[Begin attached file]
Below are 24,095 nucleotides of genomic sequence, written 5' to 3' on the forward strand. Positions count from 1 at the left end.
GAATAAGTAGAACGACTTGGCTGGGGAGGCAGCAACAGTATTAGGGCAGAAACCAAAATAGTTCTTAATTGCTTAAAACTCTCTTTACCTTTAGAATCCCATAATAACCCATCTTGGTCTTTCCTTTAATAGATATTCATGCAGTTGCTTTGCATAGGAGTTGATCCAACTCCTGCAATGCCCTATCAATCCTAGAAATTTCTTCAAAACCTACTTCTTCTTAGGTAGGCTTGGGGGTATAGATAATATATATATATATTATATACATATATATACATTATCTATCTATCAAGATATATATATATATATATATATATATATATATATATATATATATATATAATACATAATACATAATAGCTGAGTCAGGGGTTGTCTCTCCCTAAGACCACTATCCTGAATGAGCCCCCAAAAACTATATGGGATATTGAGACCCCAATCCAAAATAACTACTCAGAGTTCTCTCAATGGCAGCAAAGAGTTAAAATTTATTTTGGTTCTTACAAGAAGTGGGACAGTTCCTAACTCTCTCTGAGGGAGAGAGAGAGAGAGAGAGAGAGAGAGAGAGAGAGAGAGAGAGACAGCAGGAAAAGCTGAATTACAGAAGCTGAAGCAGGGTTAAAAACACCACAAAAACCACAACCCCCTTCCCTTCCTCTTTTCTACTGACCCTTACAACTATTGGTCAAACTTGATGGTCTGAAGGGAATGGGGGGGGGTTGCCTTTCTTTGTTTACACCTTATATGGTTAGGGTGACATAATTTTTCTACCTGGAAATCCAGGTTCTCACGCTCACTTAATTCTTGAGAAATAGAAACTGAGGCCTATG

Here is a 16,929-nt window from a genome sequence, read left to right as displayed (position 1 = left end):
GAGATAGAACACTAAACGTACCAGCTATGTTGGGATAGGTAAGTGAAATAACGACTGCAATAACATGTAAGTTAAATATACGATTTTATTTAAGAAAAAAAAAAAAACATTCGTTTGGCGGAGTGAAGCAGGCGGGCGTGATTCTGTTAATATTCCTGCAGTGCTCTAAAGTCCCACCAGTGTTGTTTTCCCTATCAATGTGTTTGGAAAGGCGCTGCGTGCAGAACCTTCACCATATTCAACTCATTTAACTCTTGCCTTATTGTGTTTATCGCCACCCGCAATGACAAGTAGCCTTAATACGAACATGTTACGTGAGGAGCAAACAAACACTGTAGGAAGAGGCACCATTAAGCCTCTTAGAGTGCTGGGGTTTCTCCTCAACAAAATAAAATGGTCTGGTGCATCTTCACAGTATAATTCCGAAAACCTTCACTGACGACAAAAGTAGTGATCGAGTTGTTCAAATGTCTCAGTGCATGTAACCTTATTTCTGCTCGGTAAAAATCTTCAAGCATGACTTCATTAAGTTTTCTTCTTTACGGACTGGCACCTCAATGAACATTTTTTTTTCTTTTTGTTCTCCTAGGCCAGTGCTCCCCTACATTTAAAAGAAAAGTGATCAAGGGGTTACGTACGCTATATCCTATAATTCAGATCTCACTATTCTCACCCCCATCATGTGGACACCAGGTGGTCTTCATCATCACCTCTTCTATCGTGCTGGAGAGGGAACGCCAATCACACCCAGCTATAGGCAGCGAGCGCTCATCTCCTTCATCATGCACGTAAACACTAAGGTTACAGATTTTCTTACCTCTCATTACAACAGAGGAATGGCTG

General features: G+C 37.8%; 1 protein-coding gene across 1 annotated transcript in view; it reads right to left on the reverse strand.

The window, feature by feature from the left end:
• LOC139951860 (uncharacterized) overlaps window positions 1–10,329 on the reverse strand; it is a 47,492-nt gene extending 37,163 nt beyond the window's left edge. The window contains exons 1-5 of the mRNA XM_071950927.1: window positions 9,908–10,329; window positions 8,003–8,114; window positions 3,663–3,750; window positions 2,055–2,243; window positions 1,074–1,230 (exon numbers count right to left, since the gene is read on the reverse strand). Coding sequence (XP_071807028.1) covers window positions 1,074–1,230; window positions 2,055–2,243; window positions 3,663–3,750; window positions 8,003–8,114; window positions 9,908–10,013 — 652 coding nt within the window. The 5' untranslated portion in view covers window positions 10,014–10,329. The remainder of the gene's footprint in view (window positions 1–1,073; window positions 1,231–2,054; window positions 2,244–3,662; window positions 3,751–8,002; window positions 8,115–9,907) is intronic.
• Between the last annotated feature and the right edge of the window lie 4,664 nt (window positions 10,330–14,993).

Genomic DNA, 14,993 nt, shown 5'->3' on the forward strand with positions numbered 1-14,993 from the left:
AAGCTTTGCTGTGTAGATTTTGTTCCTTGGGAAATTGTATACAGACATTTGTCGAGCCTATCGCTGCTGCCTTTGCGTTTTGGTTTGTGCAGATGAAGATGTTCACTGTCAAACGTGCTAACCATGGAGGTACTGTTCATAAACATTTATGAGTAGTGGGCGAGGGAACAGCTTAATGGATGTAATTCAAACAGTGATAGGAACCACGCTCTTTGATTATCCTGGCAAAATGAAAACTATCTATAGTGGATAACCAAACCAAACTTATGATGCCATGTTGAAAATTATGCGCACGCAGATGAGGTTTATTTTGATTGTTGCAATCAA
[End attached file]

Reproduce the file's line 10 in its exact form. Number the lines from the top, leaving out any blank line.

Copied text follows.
AAGCTTTGCTGTGTAGATTTTGTTCCTTGGGAAATTGTATACAGACATTTGTCGAGCCTATCGCTGCTGCCTTTGCGTTTTGGTTTGTGCAGATGAAGATGTTCACTGTCAAACGTGCTAACCATGGAGGTACTGTTCATAAACATTTATGAGTAGTGGGCGAGGGAACAGCTTAATGGATGTAATTCAAACAGTGATAGGAACCACGCTCTTTGATTATCCTGGCAAAATGAAAACTATCTATAGTGGATAACCAAACCAAACTTATGATGCCATGTTGAAAATTATGCGCACGCAGATGAGGTTTATTTTGATTGTTGCAATCAA